High winds have torn the scaffolding from the side of a four-storey building near the Royal Free Hospital in London this afternoon as gusts of up to 60mph batter the UK.
The four-storey scaffolding construction crashed outside the hospital in Hampstead Heath, leaving a mass of tangled metal lying in the busy street, at around 3pm.
One witness at the scene said there was ‘an awful lot of screaming’ when the structure collapsed, shortly after 55mph winds hit London today.
Jay Heath 42, who saw the incident, said: ‘I had just got off the bus and it sounded like a bomb. I heard a bang and then saw a lot of smoke. A little old lady then pushed me out of the way.
‘I could see the scaffolding had all fallen off the side of the building and it was blocking off the road.’
The incident comes as winds of up to 60mph battered the east coast of England and Scotland.
The scaffolding, located near the Royal Free Hospital, in London, has collapsed. According to witnesses at the scene it was very windy today
Emergency services are currently attending at the incident in Hampstead Heath. Staff at the Royal Free Hospital were told not to go home because of the ‘major incident.’
A witness at the scene said there was ‘an awful lot of screaming’ as the large structure collapsed on the busy London street – just yards from one of the capital’s main hospitals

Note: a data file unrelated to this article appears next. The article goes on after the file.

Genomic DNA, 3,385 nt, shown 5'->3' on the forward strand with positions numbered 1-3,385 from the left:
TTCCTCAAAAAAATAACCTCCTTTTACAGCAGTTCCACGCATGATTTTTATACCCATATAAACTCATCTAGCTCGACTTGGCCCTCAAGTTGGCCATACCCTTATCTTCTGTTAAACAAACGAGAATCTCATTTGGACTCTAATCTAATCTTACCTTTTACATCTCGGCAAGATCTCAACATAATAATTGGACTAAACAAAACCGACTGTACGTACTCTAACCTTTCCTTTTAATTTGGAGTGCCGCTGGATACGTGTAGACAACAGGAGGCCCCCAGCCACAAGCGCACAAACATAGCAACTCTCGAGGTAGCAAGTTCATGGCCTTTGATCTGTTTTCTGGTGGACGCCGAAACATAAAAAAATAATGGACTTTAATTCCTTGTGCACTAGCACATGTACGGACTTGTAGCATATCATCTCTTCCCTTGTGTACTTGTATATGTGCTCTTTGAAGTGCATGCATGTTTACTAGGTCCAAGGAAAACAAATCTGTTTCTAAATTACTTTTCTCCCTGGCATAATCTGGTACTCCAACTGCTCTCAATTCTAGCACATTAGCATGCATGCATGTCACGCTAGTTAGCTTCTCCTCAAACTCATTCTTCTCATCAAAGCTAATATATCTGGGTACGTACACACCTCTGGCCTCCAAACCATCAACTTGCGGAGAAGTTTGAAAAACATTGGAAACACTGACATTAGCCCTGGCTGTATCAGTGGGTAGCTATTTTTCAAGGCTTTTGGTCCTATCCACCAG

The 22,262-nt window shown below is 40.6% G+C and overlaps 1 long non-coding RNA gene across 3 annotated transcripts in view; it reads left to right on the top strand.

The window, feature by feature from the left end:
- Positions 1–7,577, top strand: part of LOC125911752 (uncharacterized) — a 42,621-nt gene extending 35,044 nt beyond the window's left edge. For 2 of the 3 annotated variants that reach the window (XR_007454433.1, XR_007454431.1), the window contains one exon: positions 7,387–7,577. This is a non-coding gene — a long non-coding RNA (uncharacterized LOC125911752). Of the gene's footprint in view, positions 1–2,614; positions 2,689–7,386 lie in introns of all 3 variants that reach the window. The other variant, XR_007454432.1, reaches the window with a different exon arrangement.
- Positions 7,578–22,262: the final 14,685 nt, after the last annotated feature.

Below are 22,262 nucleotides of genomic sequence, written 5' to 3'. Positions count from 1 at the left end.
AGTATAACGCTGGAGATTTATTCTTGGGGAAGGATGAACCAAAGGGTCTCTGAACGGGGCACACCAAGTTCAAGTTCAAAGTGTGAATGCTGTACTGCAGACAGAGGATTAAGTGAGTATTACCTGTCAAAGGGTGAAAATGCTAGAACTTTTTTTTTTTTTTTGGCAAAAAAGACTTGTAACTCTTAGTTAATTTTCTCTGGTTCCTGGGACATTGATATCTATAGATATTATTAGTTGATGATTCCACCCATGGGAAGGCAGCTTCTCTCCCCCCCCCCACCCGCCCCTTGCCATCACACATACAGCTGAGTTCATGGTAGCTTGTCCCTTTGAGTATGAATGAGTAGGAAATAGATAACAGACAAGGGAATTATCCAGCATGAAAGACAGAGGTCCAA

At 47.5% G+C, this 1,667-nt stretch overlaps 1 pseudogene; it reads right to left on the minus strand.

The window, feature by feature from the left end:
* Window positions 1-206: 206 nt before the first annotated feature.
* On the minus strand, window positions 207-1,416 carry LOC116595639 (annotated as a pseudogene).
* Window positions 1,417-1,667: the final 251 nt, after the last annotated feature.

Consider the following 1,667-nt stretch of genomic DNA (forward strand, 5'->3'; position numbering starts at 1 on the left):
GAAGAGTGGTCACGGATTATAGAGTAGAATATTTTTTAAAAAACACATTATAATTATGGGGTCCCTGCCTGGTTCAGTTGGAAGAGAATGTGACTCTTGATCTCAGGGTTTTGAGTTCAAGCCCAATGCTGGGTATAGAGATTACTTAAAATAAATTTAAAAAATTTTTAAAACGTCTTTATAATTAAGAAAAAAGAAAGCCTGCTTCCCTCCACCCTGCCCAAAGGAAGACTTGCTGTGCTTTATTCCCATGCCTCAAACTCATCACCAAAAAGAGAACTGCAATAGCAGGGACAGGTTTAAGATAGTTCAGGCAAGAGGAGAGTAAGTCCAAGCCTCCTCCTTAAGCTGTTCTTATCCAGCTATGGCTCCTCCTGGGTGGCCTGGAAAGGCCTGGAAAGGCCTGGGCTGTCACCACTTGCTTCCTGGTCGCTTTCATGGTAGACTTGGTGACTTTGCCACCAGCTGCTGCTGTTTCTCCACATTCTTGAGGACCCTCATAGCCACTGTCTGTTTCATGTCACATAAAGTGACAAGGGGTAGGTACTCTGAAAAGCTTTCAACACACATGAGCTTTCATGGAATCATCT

The scaffolding is thought to have been on the building pictured here, opposite the Royal Free Hospital, which is currently on standby
Firefighters at the scene of the scene of the incident assess the damage which occurred in London this afternoon
One teacher in the local area claimed the scaffolding has always looked ‘a bit unstable and wobbly’ since being put up a month ago.
Teacher Laura Pacheco, 24, said she was ‘freaked out’ because usually every Thursday she leads a line of 20 children to the swimming pool at the other end of Pond Street.
But luckily, today the swimming class for the five-year-old Hampstead Heath Primary School children was cancelled.
She said: ‘Every week we take around 20 kids to go swimming but thank god it was cancelled. It’s scary, it’s freaky – can you imagine?
‘We always walk underneath the scaffolding because the other side is busy with ambulances driving in and out of the hospital.
‘It has been up for around one month but it has always looked a bit unstable and wobbly.
‘That’s what made it difficult because we tried walking the children down both sides of the road and we needed to avoid the ambulances. It was very windy today.’
The busy road outside the main entrance of The Royal Free Hospital in north London is still blocked from the debris which is scattered across a zebra crossing, yards from the hospital entrance.
Mr Heath added: ‘There were about half a dozen of us there, but because it was a hospital there were paramedics on scene quickly.
‘It had collapsed all over the road. I was shocked and I hoped that nobody was under it. The manager of the café nearby shouted at us “get back, get back!”
‘It was windy. You know when you get those long gusts of strong winds? It was like that.’